So, rather than let the birds go hungry and starve, I had no choice but to buy conventional grain. The kind young man who delivered it is a farmer too and we chatted about Round Up in the grain. He uses it and did not disagree when I said it is killing the world (at least North America), but he was not really intersted in that conversation. He just wanted to deliver the grain and get on with his day. The grain is a mix of a quarter of field peas, or feed peas, wheat, oats and barley and that is a good mix for the poultry and waterfowl. The ruminants do not get any grain at all. I got a truckload, ordered exactly a month ago on October 21st. All the grains were feed quality, meaning they are cleaned but not clean and chaff and other impurities are present The grain was augered into 4 one ton tote bags in the yard, the bags being attached to the forks of the skid steer for stability. Once full, the bags remain upright. Then I covered them with two tarps to help keep them dry, though over the winter, the bottom foot of grain will become damp and begin to mould when thawed.
I can no longer say my eggs will be organic, nor the birds, when eaten will be. If no organic feed is available in this area, then raising the birds becomes a whole different story and one that really deems a second thought. The birds are here to forage and keep the worms and insects down. They do that. Finally, the breeds I have acquired are excellent foragers and most can fly.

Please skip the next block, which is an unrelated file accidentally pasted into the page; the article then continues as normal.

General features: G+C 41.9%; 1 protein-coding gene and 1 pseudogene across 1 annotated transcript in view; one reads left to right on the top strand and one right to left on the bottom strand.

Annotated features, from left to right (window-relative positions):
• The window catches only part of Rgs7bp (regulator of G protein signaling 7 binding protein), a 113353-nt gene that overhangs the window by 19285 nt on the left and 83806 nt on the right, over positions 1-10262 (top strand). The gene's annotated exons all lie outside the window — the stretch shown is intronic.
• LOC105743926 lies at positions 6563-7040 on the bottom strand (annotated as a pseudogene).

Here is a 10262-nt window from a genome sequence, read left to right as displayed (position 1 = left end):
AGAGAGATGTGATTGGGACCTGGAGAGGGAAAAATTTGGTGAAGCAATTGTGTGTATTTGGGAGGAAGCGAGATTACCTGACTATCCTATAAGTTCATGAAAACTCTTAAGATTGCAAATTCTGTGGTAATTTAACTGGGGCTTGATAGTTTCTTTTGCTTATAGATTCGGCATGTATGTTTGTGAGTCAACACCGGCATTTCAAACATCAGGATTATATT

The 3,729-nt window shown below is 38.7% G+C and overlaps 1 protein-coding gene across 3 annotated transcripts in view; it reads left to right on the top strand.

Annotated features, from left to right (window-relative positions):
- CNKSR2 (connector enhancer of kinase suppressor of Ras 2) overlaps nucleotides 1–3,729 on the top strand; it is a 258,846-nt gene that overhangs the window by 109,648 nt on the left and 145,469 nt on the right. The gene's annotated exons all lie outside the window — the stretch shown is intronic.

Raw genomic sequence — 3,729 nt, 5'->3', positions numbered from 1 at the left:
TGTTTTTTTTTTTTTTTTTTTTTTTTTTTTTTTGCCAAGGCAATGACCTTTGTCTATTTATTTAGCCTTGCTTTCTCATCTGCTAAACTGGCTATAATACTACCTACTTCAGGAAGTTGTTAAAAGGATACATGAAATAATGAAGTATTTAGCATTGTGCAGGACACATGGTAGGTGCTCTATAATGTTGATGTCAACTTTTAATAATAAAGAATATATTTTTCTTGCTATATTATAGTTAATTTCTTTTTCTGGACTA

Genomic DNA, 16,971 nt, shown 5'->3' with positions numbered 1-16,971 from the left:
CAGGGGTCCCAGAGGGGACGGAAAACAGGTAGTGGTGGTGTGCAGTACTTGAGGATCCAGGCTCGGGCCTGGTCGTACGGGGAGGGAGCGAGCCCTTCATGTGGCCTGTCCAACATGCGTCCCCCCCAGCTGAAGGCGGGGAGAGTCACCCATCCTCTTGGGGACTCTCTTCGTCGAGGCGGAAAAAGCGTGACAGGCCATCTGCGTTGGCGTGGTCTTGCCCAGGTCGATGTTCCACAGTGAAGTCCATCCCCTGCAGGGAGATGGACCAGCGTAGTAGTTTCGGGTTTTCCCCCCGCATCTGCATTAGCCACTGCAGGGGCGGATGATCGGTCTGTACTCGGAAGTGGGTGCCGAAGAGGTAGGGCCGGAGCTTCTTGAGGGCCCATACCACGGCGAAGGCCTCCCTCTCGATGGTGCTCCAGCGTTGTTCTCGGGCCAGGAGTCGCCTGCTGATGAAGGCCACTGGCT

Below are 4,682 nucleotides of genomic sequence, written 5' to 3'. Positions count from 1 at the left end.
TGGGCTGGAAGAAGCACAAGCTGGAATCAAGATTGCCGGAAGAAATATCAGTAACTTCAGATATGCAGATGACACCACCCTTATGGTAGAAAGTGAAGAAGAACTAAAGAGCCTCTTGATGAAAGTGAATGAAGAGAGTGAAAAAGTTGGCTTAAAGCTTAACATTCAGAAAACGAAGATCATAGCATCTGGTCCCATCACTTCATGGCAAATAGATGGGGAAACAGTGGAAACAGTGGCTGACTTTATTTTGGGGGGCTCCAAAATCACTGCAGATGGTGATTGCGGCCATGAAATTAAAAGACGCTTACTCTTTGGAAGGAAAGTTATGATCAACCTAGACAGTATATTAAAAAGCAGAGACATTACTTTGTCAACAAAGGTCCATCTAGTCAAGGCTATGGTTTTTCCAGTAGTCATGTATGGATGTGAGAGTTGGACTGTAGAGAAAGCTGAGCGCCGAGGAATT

Secondary is the egg production. Here a dozen eggs sells for 2 dollars or 2.50 from the farmer. People do not pay for organic quality and do not care. Here, that it, they don't. So, the selling of the eggs does not pay for the feed, which came to $815.00 for this load. That will last until spring, but there is also the extras like oyster shells and grit that must be provided. About 50 birds were processed for food this year, all for the farm and bed and breakfast use only. I really do not want to use them for food if they are not organicially fed.
So, the options are: drive to Wetaskawin every 2 months and bring back a tote of organic feed. The cost will double with the fuel and the extra cost of the feed. Or, cut down the birds to maybe 5 geese, 10 ducks and a dozen chickens and buy less feed, but keep it organic.
I am likely going to do the last option. Once this grain is gone, the birds will be gone too, except for a small flock of a few. I am determined to remain organic. The small flock will only provide enough eggs for the farm and the foraging of insects will mean more mosquitos and flies in the yard, but oh well. A little glitch in the plan, this non organic grain, will not deter the overall focus for long. Onward we go….We farm!